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After a shocking removal, Washington Capitol memorial honoring LGBTQ lawmaker reinstalled

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A memorial at Washington’s Capitol honoring the state’s first openly gay legislator was replaced Friday morning after a temporary removal that shocked lawmakers in Olympia.

Just after sunrise, a handful of workers began planting a new tree and re-installing the memorial plaque honoring late state legislator Cal Anderson. Anderson, who served in both the House and Senate, was a decorated Vietnam War veteran and Washington’s first openly gay lawmaker — remembered for championing LGBTQ civil rights, as well as issues like low-income housing and gun control.

Anderson served as a lawmaker after being appointed to a House seat representing the 43rd legislative district — covering several neighborhoods in Seattle — in 1987. He won reelection multiple times until he ran for a seat in the state Senate and won in 1994.

Less than a year after winning his Senate seat, Anderson died in 1995 from AIDS complications. The following year, his loved ones and political supporters gathered to plant a Japanese maple tree on the capitol’s campus in his honor. The memorial was later moved to its current location just outside of the legislative building, and the maple was replaced with a Kwanzan flowering cherry tree.

The plaque sitting at the base of the tree reads: “This tree is dedicated to Senator Cal Anderson as a tribute to his integrity, dignity, and courage in striving to make all citizens of Washington equal under the law.”

Jeanie Lindsay / NW News Network

But earlier this month, the memorial plaque and Kwanzan tree were unceremoniously removed — the tree was mostly dead, so it and three others nearby were cut down by the Department of Enterprise Services, the agency that manages Capitol facilities.

Rep. Nicole Macri (D-Seattle) co-chairs the LGBTQ caucus and holds the same seat Anderson did. She was one of several people upset to learn about the memorial’s removal after the fact — she said she often visits the site after intense legislative debates.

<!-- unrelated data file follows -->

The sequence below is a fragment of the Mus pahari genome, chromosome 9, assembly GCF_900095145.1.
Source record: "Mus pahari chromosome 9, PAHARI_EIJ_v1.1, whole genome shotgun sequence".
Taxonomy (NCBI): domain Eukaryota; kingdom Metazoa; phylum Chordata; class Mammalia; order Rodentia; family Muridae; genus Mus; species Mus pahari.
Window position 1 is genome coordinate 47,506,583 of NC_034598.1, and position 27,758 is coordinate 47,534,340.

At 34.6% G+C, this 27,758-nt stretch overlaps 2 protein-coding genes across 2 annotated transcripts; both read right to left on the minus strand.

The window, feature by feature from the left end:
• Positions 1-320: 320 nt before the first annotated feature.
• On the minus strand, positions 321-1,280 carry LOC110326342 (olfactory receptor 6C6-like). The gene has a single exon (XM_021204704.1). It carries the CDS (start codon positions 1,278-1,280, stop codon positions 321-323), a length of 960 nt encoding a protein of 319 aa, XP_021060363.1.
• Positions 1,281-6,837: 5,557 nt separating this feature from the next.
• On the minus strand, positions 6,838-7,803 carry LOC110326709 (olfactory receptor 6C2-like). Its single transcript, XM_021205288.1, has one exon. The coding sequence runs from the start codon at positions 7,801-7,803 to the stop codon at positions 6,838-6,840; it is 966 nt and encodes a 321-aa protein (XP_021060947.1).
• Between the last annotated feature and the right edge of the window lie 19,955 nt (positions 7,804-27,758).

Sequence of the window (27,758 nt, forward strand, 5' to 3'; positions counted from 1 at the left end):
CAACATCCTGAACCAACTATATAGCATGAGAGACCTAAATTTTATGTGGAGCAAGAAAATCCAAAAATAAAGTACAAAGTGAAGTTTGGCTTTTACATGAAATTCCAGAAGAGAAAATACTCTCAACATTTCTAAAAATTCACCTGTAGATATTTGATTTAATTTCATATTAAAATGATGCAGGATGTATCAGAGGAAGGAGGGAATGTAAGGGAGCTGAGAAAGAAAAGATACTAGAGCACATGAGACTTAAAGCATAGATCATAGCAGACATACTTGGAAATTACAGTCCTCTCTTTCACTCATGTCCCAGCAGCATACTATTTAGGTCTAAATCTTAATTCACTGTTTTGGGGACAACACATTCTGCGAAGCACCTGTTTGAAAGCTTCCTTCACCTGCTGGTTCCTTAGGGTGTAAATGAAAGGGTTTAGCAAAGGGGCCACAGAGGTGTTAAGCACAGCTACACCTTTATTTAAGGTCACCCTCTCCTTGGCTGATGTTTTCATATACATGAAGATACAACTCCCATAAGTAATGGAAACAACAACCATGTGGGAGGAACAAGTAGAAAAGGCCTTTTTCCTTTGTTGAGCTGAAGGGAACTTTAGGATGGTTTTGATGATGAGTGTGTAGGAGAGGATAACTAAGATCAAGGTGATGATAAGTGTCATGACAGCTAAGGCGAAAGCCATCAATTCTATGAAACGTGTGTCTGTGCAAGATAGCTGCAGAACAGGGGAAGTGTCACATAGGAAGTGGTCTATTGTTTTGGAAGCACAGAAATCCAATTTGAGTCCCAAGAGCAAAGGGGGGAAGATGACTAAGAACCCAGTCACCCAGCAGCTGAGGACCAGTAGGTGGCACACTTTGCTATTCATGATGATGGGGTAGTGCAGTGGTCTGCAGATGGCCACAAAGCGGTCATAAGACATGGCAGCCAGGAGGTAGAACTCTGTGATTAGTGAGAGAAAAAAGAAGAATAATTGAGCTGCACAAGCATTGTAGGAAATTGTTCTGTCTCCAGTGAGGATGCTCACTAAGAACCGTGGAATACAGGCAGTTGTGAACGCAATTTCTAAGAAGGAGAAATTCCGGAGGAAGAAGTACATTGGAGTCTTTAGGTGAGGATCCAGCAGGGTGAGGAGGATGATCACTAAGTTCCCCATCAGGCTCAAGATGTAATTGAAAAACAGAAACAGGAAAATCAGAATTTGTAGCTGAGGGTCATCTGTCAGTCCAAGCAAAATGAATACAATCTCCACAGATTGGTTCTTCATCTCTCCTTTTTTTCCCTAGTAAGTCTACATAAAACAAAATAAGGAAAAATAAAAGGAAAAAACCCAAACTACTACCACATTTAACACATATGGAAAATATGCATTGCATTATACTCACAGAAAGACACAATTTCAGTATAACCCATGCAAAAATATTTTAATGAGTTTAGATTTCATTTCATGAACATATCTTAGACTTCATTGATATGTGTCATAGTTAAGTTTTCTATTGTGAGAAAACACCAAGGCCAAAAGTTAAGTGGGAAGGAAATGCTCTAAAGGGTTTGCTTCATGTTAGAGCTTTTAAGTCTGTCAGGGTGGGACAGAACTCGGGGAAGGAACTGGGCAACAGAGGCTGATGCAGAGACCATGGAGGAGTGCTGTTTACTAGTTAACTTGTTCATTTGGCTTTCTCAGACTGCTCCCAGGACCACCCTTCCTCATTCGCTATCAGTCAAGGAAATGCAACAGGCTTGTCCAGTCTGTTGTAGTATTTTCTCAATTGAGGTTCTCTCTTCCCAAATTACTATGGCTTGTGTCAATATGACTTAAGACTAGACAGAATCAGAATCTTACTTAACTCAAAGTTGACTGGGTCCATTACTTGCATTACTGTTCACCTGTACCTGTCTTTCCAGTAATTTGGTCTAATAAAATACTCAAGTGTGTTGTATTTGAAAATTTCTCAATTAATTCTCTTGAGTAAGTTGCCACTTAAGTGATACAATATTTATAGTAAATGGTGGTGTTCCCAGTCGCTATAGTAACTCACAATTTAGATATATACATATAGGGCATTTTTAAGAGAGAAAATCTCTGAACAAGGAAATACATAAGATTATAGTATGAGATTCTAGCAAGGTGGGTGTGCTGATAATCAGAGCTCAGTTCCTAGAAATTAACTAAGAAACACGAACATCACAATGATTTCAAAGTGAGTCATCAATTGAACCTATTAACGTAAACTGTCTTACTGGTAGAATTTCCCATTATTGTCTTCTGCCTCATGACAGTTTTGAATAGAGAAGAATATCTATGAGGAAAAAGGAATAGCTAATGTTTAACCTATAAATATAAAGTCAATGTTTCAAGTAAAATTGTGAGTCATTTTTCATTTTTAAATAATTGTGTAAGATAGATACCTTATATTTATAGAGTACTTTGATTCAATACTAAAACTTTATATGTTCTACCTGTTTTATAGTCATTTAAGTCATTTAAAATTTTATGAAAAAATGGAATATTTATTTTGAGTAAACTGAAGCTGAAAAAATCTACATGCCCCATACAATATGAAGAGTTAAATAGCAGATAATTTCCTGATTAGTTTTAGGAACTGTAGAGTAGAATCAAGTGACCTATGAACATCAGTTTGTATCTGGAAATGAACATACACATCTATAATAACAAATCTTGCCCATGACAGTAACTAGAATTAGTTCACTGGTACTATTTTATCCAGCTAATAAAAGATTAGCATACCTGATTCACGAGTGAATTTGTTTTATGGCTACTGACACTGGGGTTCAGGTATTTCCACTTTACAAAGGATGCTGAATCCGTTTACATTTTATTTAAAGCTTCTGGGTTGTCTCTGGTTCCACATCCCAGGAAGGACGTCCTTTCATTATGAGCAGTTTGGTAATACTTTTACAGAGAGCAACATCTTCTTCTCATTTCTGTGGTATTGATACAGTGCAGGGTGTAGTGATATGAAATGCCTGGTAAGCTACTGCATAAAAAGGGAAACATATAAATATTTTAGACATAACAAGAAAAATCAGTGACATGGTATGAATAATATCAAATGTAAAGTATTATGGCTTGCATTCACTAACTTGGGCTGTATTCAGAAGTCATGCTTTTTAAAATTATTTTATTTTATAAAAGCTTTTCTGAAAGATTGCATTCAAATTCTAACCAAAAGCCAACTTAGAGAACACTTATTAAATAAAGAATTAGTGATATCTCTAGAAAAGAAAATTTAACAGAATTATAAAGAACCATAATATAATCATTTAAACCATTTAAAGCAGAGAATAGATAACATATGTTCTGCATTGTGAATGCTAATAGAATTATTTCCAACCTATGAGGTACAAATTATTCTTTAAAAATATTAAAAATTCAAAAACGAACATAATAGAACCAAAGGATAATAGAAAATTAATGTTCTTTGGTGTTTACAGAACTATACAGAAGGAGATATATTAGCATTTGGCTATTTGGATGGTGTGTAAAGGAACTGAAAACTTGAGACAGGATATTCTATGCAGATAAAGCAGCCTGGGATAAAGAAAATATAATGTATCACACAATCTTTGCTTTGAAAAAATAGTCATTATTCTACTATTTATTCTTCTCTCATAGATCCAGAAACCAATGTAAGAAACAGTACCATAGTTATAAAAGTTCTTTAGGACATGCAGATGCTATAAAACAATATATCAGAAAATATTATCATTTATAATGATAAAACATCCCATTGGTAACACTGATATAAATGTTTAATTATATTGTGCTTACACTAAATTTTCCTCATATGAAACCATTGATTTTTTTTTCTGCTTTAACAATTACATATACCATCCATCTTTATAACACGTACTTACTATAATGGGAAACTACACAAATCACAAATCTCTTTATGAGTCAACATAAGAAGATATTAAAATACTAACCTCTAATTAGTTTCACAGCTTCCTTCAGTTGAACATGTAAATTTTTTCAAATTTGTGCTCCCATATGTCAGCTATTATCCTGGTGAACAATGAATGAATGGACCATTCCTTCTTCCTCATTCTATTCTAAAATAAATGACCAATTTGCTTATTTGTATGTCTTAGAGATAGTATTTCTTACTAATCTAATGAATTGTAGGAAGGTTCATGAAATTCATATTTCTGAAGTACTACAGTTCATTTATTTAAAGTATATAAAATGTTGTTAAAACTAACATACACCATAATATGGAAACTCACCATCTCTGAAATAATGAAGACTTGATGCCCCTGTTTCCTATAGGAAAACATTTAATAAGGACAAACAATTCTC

“I have found myself — not infrequently — taking a stroll around the Capitol campus and pausing at the Cal Anderson memorial tree to sort of re-center myself,” Macri said.

Other legislative leaders decried the tree and plaque’s removal this week. The Washington State Standard reported that the governor, who worked with Anderson as a state lawmaker, demanded the memorial be immediately put back.

A press release from DES went out in late July ahead of the trees’ removal, but it did not specifically mention Anderson’s memorial. A spokesperson from DES apologized for the situation and called the lack of communication around the removal an “oversight,” adding that the agency will begin working with stakeholders to update the plaque now that the memorial has been reinstalled.

But upcoming construction plans mean the memorial has to move again sometime in the next few years — a change that Macri says could allow substantial changes to reflect more of the LGBTQ civil rights movement and Anderson’s role.

House Speaker Laurie Jinkins (D-Tacoma) met Anderson after he had already become a legislator.

“I was quite young — just out of law school,” she said. “Cal, at the time I met him, was this kind of iconic rock superstar in my eyes and somebody to model my activism after in many ways.”

Jinkins said the relocation is a chance to reimagine how he’s remembered on campus, noting Anderson’s military background and “commitment to good government” in addition to his advocacy for the LGBTQ community.

“I think that this gives us a lot of opportunities to think about how we integrate more of who Cal was to us,” Jinkins said.

The process of relocating the memorial will include public input as well as feedback from several groups, and approval from multiple Capitol committees.

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